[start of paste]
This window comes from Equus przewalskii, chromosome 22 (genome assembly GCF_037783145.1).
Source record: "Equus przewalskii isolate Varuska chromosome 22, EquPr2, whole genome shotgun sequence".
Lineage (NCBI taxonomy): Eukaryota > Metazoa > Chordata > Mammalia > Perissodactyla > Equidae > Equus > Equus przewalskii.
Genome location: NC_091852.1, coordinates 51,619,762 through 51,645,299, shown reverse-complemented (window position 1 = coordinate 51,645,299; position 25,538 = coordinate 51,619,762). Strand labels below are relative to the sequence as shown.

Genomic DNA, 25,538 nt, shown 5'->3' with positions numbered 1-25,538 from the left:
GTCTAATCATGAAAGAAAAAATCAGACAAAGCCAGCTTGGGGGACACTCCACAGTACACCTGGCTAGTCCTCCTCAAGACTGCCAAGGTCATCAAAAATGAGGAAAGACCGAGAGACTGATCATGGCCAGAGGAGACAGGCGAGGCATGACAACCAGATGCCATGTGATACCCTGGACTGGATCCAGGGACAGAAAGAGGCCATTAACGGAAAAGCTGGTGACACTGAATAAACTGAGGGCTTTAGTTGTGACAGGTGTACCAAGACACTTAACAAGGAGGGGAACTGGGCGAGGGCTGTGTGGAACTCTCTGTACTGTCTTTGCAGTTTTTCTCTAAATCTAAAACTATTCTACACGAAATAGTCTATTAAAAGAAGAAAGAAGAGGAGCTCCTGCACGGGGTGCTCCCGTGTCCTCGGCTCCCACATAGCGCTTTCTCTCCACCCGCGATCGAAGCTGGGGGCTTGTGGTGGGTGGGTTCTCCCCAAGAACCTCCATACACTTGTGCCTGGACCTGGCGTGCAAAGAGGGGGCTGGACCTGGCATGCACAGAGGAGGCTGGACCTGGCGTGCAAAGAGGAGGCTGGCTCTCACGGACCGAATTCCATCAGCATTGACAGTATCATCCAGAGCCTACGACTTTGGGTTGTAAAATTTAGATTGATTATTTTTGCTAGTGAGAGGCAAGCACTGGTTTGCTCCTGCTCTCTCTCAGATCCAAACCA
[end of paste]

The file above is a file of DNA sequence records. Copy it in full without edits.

This window comes from Equus przewalskii, chromosome 22 (genome assembly GCF_037783145.1).
Source record: "Equus przewalskii isolate Varuska chromosome 22, EquPr2, whole genome shotgun sequence".
Lineage (NCBI taxonomy): Eukaryota > Metazoa > Chordata > Mammalia > Perissodactyla > Equidae > Equus > Equus przewalskii.
Genome location: NC_091852.1, coordinates 51,619,762 through 51,645,299, shown reverse-complemented (window position 1 = coordinate 51,645,299; position 25,538 = coordinate 51,619,762). Strand labels below are relative to the sequence as shown.

Genomic DNA, 25,538 nt, shown 5'->3' with positions numbered 1-25,538 from the left:
GTCTAATCATGAAAGAAAAAATCAGACAAAGCCAGCTTGGGGGACACTCCACAGTACACCTGGCTAGTCCTCCTCAAGACTGCCAAGGTCATCAAAAATGAGGAAAGACCGAGAGACTGATCATGGCCAGAGGAGACAGGCGAGGCATGACAACCAGATGCCATGTGATACCCTGGACTGGATCCAGGGACAGAAAGAGGCCATTAACGGAAAAGCTGGTGACACTGAATAAACTGAGGGCTTTAGTTGTGACAGGTGTACCAAGACACTTAACAAGGAGGGGAACTGGGCGAGGGCTGTGTGGAACTCTCTGTACTGTCTTTGCAGTTTTTCTCTAAATCTAAAACTATTCTACACGAAATAGTCTATTAAAAGAAGAAAGAAGAGGAGCTCCTGCACGGGGTGCTCCCGTGTCCTCGGCTCCCACATAGCGCTTTCTCTCCACCCGCGATCGAAGCTGGGGGCTTGTGGTGGGTGGGTTCTCCCCAAGAACCTCCATACACTTGTGCCTGGACCTGGCGTGCAAAGAGGGGGCTGGACCTGGCATGCACAGAGGAGGCTGGACCTGGCGTGCAAAGAGGAGGCTGGCTCTCACGGACCGAATTCCATCAGCATTGACAGTATCATCCAGAGCCTACGACTTTGGGTTGTAAAATTTAGATTGATTATTTTTGCTAGTGAGAGGCAAGCACTGGTTTGCTCCTGCTCTCTCTCAGATCCAAACCA